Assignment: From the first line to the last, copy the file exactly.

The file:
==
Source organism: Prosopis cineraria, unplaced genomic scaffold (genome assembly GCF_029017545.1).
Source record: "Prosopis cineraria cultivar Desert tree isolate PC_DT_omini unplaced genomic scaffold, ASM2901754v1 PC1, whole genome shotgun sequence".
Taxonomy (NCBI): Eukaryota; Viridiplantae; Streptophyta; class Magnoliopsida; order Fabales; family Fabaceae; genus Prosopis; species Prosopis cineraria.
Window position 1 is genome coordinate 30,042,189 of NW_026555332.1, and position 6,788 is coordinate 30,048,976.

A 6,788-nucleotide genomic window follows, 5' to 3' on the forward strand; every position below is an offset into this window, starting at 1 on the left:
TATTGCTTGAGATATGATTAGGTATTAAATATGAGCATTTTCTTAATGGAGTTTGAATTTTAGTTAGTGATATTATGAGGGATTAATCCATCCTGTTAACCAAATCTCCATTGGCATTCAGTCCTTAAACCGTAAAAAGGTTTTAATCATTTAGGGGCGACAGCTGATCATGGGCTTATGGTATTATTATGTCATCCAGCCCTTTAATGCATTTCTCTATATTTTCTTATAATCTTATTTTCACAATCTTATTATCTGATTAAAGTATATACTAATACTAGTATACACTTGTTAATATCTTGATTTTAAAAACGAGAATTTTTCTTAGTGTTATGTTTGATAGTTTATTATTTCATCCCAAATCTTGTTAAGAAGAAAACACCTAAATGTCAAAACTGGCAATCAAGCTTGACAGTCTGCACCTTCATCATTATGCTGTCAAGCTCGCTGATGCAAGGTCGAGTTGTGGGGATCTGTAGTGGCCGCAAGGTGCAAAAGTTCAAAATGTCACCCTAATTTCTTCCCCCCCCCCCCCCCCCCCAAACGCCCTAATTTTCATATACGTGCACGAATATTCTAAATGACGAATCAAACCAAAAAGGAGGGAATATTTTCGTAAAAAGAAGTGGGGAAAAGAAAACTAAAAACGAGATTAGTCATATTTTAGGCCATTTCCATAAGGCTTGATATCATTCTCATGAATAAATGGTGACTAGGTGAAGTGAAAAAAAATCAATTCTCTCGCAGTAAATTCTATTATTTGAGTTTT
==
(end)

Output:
Source organism: Prosopis cineraria, unplaced genomic scaffold (genome assembly GCF_029017545.1).
Source record: "Prosopis cineraria cultivar Desert tree isolate PC_DT_omini unplaced genomic scaffold, ASM2901754v1 PC1, whole genome shotgun sequence".
Taxonomy (NCBI): Eukaryota; Viridiplantae; Streptophyta; class Magnoliopsida; order Fabales; family Fabaceae; genus Prosopis; species Prosopis cineraria.
Window position 1 is genome coordinate 30,042,189 of NW_026555332.1, and position 6,788 is coordinate 30,048,976.

A 6,788-nucleotide genomic window follows, 5' to 3' on the forward strand; every position below is an offset into this window, starting at 1 on the left:
TATTGCTTGAGATATGATTAGGTATTAAATATGAGCATTTTCTTAATGGAGTTTGAATTTTAGTTAGTGATATTATGAGGGATTAATCCATCCTGTTAACCAAATCTCCATTGGCATTCAGTCCTTAAACCGTAAAAAGGTTTTAATCATTTAGGGGCGACAGCTGATCATGGGCTTATGGTATTATTATGTCATCCAGCCCTTTAATGCATTTCTCTATATTTTCTTATAATCTTATTTTCACAATCTTATTATCTGATTAAAGTATATACTAATACTAGTATACACTTGTTAATATCTTGATTTTAAAAACGAGAATTTTTCTTAGTGTTATGTTTGATAGTTTATTATTTCATCCCAAATCTTGTTAAGAAGAAAACACCTAAATGTCAAAACTGGCAATCAAGCTTGACAGTCTGCACCTTCATCATTATGCTGTCAAGCTCGCTGATGCAAGGTCGAGTTGTGGGGATCTGTAGTGGCCGCAAGGTGCAAAAGTTCAAAATGTCACCCTAATTTCTTCCCCCCCCCCCCCCCCCCCAAACGCCCTAATTTTCATATACGTGCACGAATATTCTAAATGACGAATCAAACCAAAAAGGAGGGAATATTTTCGTAAAAAGAAGTGGGGAAAAGAAAACTAAAAACGAGATTAGTCATATTTTAGGCCATTTCCATAAGGCTTGATATCATTCTCATGAATAAATGGTGACTAGGTGAAGTGAAAAAAAATCAATTCTCTCGCAGTAAATTCTATTATTTGAGTTTT